Overcoming Engineering Challenges: Taming ‘-omics’ Data

Posted in Information technology by Brian Buntz on January 23, 2013

Syapse (Palo Alto, CA), a startup trying to bring genomic data into routine clinical use, is developing a data-management platform to enable clinicians to sift through the mounds of data generated by “-omics:” genomics, proteomics, metabolomics, and transcriptomics to ultimately improve the diagnosis of a variety of potential illnesses. The end goal is, as a GigaOm article puts it, "to make mining omics data as simple for its users as Salesforce.com makes [customer relationship management] for its users." 

MPMN reached out to Syapse to get a sense of some technical perspective on how the company is going about doing that. Namely, we asked the company's chief technology officer, Tony Loeser what the company's primary engineering hurdles are (which are obviously software related, rather than mechanical) and how it has overcome them.

"An example challenge is the complexity of the content that we are dealing with. Biology and medicine are precise sciences, with tens of thousands of concepts and interrelationships between those,” says the firm’s chief technology officer, Tony Loeser. “There are dozens of public ontologies describing the structure of biomedical knowledge. Every company we work with sees this data landscape differently, and has different data integration needs. We need to be able to accommodate all of that within our application suite.”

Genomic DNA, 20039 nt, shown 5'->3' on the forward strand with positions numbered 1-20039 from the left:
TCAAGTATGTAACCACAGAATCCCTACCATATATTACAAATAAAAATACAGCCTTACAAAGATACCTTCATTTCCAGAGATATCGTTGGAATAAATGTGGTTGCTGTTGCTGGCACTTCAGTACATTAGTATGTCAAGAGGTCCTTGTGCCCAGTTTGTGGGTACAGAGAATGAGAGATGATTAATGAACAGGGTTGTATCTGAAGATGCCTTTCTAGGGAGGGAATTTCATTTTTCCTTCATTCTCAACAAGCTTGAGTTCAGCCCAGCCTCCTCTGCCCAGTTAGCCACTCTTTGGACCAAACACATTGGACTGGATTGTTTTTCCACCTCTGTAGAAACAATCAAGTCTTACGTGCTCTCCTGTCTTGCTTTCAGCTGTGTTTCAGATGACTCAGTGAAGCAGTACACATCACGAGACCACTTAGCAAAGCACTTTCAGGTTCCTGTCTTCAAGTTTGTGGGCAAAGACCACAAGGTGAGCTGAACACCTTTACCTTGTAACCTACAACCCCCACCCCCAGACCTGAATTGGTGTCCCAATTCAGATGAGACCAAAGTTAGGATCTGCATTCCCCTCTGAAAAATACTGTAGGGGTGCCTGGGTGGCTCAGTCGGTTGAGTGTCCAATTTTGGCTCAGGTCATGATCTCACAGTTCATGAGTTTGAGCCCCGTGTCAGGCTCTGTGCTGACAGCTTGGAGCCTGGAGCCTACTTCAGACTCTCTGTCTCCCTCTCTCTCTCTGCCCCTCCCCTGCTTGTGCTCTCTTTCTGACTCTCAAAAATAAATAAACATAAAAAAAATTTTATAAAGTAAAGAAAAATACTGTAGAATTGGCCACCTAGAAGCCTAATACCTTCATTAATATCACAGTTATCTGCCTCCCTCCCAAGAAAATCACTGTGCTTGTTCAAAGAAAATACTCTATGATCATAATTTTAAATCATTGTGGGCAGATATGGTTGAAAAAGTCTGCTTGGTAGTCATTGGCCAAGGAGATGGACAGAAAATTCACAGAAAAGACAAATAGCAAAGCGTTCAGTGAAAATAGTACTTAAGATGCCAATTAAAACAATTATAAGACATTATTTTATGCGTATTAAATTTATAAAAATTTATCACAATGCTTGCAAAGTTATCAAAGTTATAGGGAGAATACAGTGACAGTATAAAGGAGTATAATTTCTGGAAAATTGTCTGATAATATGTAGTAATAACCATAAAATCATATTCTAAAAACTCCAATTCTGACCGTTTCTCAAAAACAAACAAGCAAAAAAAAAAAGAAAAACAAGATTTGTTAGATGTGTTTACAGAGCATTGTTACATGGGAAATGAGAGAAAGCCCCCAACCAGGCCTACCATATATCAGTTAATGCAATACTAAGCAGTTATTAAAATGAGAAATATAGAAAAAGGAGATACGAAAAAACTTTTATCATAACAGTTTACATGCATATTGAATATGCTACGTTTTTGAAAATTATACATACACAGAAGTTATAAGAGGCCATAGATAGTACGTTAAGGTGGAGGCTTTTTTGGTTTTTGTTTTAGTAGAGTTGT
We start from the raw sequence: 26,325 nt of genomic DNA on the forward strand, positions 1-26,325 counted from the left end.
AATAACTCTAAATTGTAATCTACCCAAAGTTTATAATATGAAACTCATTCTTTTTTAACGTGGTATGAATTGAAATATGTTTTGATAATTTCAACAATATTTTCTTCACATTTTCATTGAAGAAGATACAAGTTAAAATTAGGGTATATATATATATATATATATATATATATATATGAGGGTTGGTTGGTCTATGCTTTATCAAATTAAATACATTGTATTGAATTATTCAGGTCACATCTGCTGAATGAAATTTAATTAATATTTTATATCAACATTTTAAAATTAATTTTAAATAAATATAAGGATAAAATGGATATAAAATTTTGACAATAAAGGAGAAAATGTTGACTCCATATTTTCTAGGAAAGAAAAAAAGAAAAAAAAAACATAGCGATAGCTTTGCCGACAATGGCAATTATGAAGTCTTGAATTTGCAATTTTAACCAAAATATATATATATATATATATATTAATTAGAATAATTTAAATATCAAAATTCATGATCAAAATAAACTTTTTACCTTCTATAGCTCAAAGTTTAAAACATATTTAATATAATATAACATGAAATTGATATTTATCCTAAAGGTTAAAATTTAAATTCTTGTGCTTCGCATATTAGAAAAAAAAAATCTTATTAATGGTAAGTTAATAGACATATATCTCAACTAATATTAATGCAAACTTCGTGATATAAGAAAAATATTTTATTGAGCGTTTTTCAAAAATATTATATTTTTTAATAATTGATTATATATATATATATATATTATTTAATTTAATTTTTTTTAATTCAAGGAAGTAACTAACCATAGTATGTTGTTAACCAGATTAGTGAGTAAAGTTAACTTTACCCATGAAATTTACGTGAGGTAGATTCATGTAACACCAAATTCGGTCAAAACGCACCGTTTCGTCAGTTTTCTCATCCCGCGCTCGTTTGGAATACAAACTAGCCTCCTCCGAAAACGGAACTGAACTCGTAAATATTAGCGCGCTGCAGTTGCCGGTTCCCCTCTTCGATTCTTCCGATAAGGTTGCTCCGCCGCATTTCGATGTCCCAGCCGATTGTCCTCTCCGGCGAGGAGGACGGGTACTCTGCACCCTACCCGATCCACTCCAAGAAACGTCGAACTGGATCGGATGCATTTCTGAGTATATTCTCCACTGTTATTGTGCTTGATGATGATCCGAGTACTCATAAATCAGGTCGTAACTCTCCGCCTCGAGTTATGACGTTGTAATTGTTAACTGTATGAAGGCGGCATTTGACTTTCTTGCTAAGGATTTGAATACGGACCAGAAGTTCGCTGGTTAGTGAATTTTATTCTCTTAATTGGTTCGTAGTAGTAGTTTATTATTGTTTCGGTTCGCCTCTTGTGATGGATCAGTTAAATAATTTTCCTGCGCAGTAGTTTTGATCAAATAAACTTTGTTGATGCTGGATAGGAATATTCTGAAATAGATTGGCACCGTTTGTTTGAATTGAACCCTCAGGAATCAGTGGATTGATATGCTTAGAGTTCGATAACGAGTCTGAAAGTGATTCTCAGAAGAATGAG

"Our approach has been to build our biomedical information store on a semantic, RDF (Resource Description Framework) back end. Working together with customers, we are able to craft ontologies that describe precisely their view of the data that they work with and interact with,” Loeser continues. “Much of the functionality in the application is configured automatically based on the custom ontologies, providing a fully customized interface for each customer.” For high volume -omic information that is not amenable to RDF storage, the company is building specialized data stores to allow both Big Data-style data manipulation and a semantic view of relevant subsets of the data, he explains.

"Looking ahead, we feel that this data architecture uniquely prepares us for the ever-present challenges such as data integration, customer-driven model customization, or precise management of data central to a collaboration."

Brian Buntz is the editor-in-chief of MPMN. Follow him on Twitter at @brian_buntz.